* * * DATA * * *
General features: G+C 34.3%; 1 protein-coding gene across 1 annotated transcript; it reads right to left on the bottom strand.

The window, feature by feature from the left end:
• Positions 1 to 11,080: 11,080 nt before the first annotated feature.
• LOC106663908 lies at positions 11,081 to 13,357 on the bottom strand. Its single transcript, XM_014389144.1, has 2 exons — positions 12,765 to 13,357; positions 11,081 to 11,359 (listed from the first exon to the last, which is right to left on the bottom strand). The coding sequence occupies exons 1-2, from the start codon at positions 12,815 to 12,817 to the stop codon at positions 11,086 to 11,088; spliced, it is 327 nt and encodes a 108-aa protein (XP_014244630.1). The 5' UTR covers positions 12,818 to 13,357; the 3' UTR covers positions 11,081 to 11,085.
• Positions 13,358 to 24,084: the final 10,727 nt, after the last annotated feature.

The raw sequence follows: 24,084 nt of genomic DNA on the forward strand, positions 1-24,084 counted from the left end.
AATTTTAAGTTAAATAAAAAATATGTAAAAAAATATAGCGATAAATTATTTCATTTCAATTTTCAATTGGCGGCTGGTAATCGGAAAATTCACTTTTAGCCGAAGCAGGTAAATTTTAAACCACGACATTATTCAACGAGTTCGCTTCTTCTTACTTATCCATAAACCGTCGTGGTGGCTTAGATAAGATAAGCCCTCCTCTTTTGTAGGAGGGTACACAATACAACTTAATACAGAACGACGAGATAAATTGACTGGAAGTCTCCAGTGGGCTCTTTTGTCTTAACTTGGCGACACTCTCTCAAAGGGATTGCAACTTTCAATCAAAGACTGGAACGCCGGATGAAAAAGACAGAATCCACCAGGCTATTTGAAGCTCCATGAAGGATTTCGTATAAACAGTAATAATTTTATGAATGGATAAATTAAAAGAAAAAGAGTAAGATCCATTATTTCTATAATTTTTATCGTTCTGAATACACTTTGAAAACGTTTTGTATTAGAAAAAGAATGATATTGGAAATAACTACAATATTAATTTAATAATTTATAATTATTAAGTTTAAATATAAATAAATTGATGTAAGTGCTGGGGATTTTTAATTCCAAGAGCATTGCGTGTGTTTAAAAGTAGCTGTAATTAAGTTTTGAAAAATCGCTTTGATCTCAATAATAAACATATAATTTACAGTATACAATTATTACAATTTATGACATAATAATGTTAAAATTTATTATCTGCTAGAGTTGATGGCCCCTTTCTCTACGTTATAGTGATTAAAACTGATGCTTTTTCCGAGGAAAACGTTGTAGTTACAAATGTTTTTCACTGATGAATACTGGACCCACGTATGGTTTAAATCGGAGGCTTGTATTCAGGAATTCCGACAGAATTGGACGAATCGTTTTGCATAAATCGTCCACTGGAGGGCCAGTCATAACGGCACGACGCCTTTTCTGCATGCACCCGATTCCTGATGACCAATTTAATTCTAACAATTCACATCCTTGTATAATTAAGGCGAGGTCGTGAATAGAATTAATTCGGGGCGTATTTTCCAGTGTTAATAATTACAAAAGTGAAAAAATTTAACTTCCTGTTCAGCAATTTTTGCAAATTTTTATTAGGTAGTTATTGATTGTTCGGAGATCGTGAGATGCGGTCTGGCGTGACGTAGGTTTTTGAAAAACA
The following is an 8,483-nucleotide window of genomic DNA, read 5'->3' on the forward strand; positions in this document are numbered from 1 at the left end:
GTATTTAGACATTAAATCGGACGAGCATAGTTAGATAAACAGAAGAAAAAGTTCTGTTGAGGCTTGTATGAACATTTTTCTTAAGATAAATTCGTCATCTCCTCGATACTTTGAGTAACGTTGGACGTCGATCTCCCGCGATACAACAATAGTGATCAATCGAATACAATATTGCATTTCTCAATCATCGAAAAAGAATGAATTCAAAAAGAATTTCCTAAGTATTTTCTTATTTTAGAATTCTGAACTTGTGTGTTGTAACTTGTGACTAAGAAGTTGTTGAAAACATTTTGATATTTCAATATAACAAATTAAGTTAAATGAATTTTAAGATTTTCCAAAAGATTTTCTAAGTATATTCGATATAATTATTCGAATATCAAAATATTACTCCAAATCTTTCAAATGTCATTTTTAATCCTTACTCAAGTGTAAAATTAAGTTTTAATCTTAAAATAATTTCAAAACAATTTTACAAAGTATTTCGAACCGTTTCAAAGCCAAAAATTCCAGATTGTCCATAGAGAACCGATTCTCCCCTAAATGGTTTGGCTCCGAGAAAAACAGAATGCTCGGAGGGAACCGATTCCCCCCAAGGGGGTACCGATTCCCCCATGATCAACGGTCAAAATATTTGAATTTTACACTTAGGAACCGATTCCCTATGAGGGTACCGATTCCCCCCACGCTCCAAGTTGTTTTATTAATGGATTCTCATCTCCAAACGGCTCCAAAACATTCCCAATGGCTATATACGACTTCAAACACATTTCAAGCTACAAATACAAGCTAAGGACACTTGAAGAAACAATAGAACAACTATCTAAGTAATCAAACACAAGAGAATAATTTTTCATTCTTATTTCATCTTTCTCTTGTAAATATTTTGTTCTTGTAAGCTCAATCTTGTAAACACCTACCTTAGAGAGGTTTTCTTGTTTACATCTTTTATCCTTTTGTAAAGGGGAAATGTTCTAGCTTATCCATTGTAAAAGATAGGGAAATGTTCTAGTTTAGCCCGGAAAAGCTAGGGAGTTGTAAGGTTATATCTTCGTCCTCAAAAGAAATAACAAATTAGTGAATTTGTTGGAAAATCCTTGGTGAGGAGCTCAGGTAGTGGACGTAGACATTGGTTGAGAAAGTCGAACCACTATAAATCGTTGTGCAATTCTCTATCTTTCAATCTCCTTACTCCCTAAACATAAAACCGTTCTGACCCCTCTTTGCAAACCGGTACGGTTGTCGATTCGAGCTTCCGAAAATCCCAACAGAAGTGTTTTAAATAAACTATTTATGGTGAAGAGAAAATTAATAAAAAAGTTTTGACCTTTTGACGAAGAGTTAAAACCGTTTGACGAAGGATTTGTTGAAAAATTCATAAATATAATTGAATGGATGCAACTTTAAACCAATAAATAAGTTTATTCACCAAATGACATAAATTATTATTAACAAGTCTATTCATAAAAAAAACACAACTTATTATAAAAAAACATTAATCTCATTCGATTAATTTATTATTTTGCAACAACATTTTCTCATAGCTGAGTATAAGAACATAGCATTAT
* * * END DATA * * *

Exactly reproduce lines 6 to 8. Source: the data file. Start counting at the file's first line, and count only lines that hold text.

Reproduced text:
The raw sequence follows: 24,084 nt of genomic DNA on the forward strand, positions 1-24,084 counted from the left end.
AATTTTAAGTTAAATAAAAAATATGTAAAAAAATATAGCGATAAATTATTTCATTTCAATTTTCAATTGGCGGCTGGTAATCGGAAAATTCACTTTTAGCCGAAGCAGGTAAATTTTAAACCACGACATTATTCAACGAGTTCGCTTCTTCTTACTTATCCATAAACCGTCGTGGTGGCTTAGATAAGATAAGCCCTCCTCTTTTGTAGGAGGGTACACAATACAACTTAATACAGAACGACGAGATAAATTGACTGGAAGTCTCCAGTGGGCTCTTTTGTCTTAACTTGGCGACACTCTCTCAAAGGGATTGCAACTTTCAATCAAAGACTGGAACGCCGGATGAAAAAGACAGAATCCACCAGGCTATTTGAAGCTCCATGAAGGATTTCGTATAAACAGTAATAATTTTATGAATGGATAAATTAAAAGAAAAAGAGTAAGATCCATTATTTCTATAATTTTTATCGTTCTGAATACACTTTGAAAACGTTTTGTATTAGAAAAAGAATGATATTGGAAATAACTACAATATTAATTTAATAATTTATAATTATTAAGTTTAAATATAAATAAATTGATGTAAGTGCTGGGGATTTTTAATTCCAAGAGCATTGCGTGTGTTTAAAAGTAGCTGTAATTAAGTTTTGAAAAATCGCTTTGATCTCAATAATAAACATATAATTTACAGTATACAATTATTACAATTTATGACATAATAATGTTAAAATTTATTATCTGCTAGAGTTGATGGCCCCTTTCTCTACGTTATAGTGATTAAAACTGATGCTTTTTCCGAGGAAAACGTTGTAGTTACAAATGTTTTTCACTGATGAATACTGGACCCACGTATGGTTTAAATCGGAGGCTTGTATTCAGGAATTCCGACAGAATTGGACGAATCGTTTTGCATAAATCGTCCACTGGAGGGCCAGTCATAACGGCACGACGCCTTTTCTGCATGCACCCGATTCCTGATGACCAATTTAATTCTAACAATTCACATCCTTGTATAATTAAGGCGAGGTCGTGAATAGAATTAATTCGGGGCGTATTTTCCAGTGTTAATAATTACAAAAGTGAAAAAATTTAACTTCCTGTTCAGCAATTTTTGCAAATTTTTATTAGGTAGTTATTGATTGTTCGGAGATCGTGAGATGCGGTCTGGCGTGACGTAGGTTTTTGAAAAACA
The following is an 8,483-nucleotide window of genomic DNA, read 5'->3' on the forward strand; positions in this document are numbered from 1 at the left end: